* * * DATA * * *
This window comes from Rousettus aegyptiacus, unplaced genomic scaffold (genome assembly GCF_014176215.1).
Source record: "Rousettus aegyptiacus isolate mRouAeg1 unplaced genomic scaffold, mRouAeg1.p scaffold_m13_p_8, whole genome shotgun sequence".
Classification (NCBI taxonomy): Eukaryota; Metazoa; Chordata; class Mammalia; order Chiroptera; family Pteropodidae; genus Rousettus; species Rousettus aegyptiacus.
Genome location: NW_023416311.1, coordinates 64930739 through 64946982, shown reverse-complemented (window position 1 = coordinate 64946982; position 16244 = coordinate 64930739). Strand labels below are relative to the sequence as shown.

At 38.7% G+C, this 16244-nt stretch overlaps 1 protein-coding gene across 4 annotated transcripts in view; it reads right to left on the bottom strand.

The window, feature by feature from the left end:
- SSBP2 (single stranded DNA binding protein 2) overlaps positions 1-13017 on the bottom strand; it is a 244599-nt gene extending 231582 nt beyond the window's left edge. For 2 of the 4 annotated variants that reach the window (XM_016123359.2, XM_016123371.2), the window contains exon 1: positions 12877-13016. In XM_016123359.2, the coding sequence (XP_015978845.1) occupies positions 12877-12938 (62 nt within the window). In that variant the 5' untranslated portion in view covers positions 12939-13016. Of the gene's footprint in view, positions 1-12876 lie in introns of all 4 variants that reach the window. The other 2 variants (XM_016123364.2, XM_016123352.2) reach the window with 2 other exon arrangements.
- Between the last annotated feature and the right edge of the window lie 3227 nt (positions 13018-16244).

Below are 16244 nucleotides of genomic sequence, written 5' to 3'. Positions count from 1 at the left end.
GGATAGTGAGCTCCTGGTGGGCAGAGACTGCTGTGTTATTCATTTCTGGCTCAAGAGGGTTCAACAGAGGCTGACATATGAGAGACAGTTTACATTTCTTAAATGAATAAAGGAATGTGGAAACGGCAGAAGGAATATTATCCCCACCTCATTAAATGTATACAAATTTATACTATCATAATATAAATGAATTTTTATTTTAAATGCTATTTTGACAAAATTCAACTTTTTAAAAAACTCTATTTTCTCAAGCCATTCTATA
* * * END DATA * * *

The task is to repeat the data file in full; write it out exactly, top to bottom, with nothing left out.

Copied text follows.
This window comes from Rousettus aegyptiacus, unplaced genomic scaffold (genome assembly GCF_014176215.1).
Source record: "Rousettus aegyptiacus isolate mRouAeg1 unplaced genomic scaffold, mRouAeg1.p scaffold_m13_p_8, whole genome shotgun sequence".
Classification (NCBI taxonomy): Eukaryota; Metazoa; Chordata; class Mammalia; order Chiroptera; family Pteropodidae; genus Rousettus; species Rousettus aegyptiacus.
Genome location: NW_023416311.1, coordinates 64930739 through 64946982, shown reverse-complemented (window position 1 = coordinate 64946982; position 16244 = coordinate 64930739). Strand labels below are relative to the sequence as shown.

At 38.7% G+C, this 16244-nt stretch overlaps 1 protein-coding gene across 4 annotated transcripts in view; it reads right to left on the bottom strand.

The window, feature by feature from the left end:
- SSBP2 (single stranded DNA binding protein 2) overlaps positions 1-13017 on the bottom strand; it is a 244599-nt gene extending 231582 nt beyond the window's left edge. For 2 of the 4 annotated variants that reach the window (XM_016123359.2, XM_016123371.2), the window contains exon 1: positions 12877-13016. In XM_016123359.2, the coding sequence (XP_015978845.1) occupies positions 12877-12938 (62 nt within the window). In that variant the 5' untranslated portion in view covers positions 12939-13016. Of the gene's footprint in view, positions 1-12876 lie in introns of all 4 variants that reach the window. The other 2 variants (XM_016123364.2, XM_016123352.2) reach the window with 2 other exon arrangements.
- Between the last annotated feature and the right edge of the window lie 3227 nt (positions 13018-16244).

Below are 16244 nucleotides of genomic sequence, written 5' to 3'. Positions count from 1 at the left end.
GGATAGTGAGCTCCTGGTGGGCAGAGACTGCTGTGTTATTCATTTCTGGCTCAAGAGGGTTCAACAGAGGCTGACATATGAGAGACAGTTTACATTTCTTAAATGAATAAAGGAATGTGGAAACGGCAGAAGGAATATTATCCCCACCTCATTAAATGTATACAAATTTATACTATCATAATATAAATGAATTTTTATTTTAAATGCTATTTTGACAAAATTCAACTTTTTAAAAAACTCTATTTTCTCAAGCCATTCTATA